China asks Pakistan to relocate Hafiz Saeed to a West Asian country
24 May 2018
Amidst mounting international pressure on Islamabad to bring the main culprit in the 26/11 Mumbai massacre Hafiz Saeed to book, Chinese President Xi Jinping is reported to have advised Pakistan Prime Minister Shahid Khaquan Abbasi to relocate the terrorist to some West Asian countries to avoid public glare.
While Islamabad is looking for ways to keep The Jamaat-ud-Dawa (JuD) leader in a low profile engagement within Pakistan, it is increasingly finding it difficult to keep him in the country with lone support from Beijing.
Government lawyers in Pakistan are yet to suggest a way to keep Hafiz Saeed away from the limelight. It is under such circumstances that China has asked Pakistan to explore ways of relocating the JuD chief to some West Asian country.
The Chinese President is reported to have suggested this course of action that would allow Saeed to live a quiet life in a West Asian country to Prime Minister Abbasi on the sidelines of the Boao Forum in China last month.
“At a 35-minute meeting, at least 10 minutes of the discussion dealt with Saeed. The Chinese President was keen on pressing the prime minister to find an early solution to keep Saeed away from the limelight,” The Hindu newspaper quoted a close aide of Abbasi who requested anonymity as saying.
The issue will now be left to the next government as the prime minister will demit office on 31 May after completion of his tenure. The general election will be held in July-end.
The JuD has been accusing the government of taking action against Saeed at the instance of the US and India.
Saeed, who met some journalists over Iftar on Tuesday in Karachi, refused to believe that China would want a ban on him or to see him out of the country. However, he admitted that China would act as a super power and dictate to Pakistan. He denied that any government functionary had met him in recent weeks to discuss the future of the JuD.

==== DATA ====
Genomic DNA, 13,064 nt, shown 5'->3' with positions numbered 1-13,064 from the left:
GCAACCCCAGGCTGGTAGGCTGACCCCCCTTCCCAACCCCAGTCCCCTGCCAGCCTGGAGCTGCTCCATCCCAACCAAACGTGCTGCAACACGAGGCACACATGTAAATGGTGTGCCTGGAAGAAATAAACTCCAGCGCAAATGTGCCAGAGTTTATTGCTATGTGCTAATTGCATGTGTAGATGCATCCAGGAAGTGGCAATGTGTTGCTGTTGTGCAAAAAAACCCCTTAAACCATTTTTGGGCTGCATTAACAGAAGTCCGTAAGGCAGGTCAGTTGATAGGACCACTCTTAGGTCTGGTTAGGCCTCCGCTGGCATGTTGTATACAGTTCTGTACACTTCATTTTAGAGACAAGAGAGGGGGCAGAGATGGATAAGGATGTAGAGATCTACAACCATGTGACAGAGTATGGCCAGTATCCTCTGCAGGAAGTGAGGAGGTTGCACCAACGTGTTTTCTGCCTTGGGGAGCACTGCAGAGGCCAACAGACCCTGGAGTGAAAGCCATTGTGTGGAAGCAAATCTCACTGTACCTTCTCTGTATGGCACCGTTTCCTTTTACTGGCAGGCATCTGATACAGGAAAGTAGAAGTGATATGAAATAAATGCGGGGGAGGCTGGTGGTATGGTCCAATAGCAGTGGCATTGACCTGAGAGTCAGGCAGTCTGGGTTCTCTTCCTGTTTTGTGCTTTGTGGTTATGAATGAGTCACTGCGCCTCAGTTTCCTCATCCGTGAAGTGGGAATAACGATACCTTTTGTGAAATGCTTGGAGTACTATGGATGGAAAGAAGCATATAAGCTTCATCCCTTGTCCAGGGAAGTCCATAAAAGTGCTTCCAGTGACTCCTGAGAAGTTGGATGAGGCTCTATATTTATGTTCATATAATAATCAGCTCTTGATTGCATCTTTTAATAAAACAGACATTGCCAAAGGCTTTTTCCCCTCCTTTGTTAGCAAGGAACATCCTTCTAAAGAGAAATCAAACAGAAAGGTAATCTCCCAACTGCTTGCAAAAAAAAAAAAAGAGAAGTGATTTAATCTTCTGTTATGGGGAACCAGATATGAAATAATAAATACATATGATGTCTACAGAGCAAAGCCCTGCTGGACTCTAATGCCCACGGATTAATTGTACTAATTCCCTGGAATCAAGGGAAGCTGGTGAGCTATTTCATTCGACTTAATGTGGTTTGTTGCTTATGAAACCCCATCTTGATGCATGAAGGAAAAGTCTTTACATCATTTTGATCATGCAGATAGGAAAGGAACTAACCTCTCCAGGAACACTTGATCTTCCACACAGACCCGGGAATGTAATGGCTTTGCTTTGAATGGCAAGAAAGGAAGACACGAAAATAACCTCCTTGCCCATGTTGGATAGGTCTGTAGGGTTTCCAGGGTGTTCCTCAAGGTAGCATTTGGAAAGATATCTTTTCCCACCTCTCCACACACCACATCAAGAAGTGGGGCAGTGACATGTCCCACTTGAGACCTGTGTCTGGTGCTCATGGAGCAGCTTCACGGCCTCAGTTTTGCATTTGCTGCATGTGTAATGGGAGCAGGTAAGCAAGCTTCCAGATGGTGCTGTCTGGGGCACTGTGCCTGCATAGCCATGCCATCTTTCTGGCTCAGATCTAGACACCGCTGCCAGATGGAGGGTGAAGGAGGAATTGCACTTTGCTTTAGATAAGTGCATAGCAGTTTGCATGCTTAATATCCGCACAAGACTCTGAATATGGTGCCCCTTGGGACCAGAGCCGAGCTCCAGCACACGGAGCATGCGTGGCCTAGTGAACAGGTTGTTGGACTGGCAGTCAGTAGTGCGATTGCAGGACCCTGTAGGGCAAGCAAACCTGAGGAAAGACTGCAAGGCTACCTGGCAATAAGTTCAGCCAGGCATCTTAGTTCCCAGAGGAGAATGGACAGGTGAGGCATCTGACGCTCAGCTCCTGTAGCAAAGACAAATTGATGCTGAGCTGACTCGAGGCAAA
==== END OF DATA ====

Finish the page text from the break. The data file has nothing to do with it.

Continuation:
Saeed, who has been declared a global terrorist by the United Nations, the US and India, carries a reward of $5 million on his head for his alleged involvement in the 2008 Mumbai attacks. Pakistani authorities last year put him under house arrest for almost nine months but were forced to release him on the orders of the Lahore High Court.
Earlier this year, the JuD was put on the list of banned organisations just before the Financial Action Task Force (FATF) meeting in Paris. Following the meeting, it was decided to put Pakistan on the grey list for its failure to prevent terror financing.
The JuD was reported by Indonesia after the authorities detected some money channelled through the country by the outfit. Indonesia notified the FATF.
A Presidential Ordinance was issued to freeze all assets of Hafiz Saeed, linked to the JuD and its charity arm, Falah-i-Insaaniyat Foundation.
Interestingly, the JuD was not put in Schedule 1 of the Anti Terrorism Act under which the leaders of a banned organisation must be arrested. “The federal government is pleased to direct that requisite actions with regard to freezing and taking over of assets (movable, immovable and human resource) associated with the JuD and the FIF shall be taken in pursuance of ordinance No II of 2018,” read a notification of the interior ministry.